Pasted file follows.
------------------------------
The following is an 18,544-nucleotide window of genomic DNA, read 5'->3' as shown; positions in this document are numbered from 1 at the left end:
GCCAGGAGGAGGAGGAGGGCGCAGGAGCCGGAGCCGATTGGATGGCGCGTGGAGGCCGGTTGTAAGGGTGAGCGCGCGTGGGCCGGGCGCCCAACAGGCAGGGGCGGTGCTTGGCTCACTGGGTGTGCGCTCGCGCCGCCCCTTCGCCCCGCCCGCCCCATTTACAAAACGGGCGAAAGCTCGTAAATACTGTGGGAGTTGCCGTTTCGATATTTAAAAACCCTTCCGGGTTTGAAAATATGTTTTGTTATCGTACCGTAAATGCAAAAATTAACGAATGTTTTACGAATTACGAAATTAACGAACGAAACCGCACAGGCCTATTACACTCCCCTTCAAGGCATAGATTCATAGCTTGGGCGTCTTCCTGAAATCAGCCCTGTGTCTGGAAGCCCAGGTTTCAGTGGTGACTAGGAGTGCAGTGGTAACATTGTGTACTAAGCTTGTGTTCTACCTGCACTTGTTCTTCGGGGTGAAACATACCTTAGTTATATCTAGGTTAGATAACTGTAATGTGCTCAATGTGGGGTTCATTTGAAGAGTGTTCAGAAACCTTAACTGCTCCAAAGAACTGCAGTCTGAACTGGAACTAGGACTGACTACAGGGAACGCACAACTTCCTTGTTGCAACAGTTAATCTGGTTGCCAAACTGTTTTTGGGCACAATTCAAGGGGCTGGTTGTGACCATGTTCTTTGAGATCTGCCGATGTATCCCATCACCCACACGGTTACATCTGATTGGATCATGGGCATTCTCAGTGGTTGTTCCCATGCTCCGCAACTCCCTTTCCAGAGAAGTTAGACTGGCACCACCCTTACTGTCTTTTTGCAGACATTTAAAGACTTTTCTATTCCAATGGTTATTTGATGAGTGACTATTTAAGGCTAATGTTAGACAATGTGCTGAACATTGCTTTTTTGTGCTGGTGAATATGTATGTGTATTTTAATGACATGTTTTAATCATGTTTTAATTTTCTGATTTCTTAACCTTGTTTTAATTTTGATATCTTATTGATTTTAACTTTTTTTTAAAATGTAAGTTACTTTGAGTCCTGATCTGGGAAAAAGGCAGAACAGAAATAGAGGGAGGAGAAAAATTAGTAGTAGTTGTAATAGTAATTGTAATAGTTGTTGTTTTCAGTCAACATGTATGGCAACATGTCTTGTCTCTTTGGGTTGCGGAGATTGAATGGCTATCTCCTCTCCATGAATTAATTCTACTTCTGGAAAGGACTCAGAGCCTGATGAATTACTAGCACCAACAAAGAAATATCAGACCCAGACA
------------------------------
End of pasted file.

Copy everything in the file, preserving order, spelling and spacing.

The following is an 18,544-nucleotide window of genomic DNA, read 5'->3' as shown; positions in this document are numbered from 1 at the left end:
GCCAGGAGGAGGAGGAGGGCGCAGGAGCCGGAGCCGATTGGATGGCGCGTGGAGGCCGGTTGTAAGGGTGAGCGCGCGTGGGCCGGGCGCCCAACAGGCAGGGGCGGTGCTTGGCTCACTGGGTGTGCGCTCGCGCCGCCCCTTCGCCCCGCCCGCCCCATTTACAAAACGGGCGAAAGCTCGTAAATACTGTGGGAGTTGCCGTTTCGATATTTAAAAACCCTTCCGGGTTTGAAAATATGTTTTGTTATCGTACCGTAAATGCAAAAATTAACGAATGTTTTACGAATTACGAAATTAACGAACGAAACCGCACAGGCCTATTACACTCCCCTTCAAGGCATAGATTCATAGCTTGGGCGTCTTCCTGAAATCAGCCCTGTGTCTGGAAGCCCAGGTTTCAGTGGTGACTAGGAGTGCAGTGGTAACATTGTGTACTAAGCTTGTGTTCTACCTGCACTTGTTCTTCGGGGTGAAACATACCTTAGTTATATCTAGGTTAGATAACTGTAATGTGCTCAATGTGGGGTTCATTTGAAGAGTGTTCAGAAACCTTAACTGCTCCAAAGAACTGCAGTCTGAACTGGAACTAGGACTGACTACAGGGAACGCACAACTTCCTTGTTGCAACAGTTAATCTGGTTGCCAAACTGTTTTTGGGCACAATTCAAGGGGCTGGTTGTGACCATGTTCTTTGAGATCTGCCGATGTATCCCATCACCCACACGGTTACATCTGATTGGATCATGGGCATTCTCAGTGGTTGTTCCCATGCTCCGCAACTCCCTTTCCAGAGAAGTTAGACTGGCACCACCCTTACTGTCTTTTTGCAGACATTTAAAGACTTTTCTATTCCAATGGTTATTTGATGAGTGACTATTTAAGGCTAATGTTAGACAATGTGCTGAACATTGCTTTTTTGTGCTGGTGAATATGTATGTGTATTTTAATGACATGTTTTAATCATGTTTTAATTTTCTGATTTCTTAACCTTGTTTTAATTTTGATATCTTATTGATTTTAACTTTTTTTTAAAATGTAAGTTACTTTGAGTCCTGATCTGGGAAAAAGGCAGAACAGAAATAGAGGGAGGAGAAAAATTAGTAGTAGTTGTAATAGTAATTGTAATAGTTGTTGTTTTCAGTCAACATGTATGGCAACATGTCTTGTCTCTTTGGGTTGCGGAGATTGAATGGCTATCTCCTCTCCATGAATTAATTCTACTTCTGGAAAGGACTCAGAGCCTGATGAATTACTAGCACCAACAAAGAAATATCAGACCCAGACA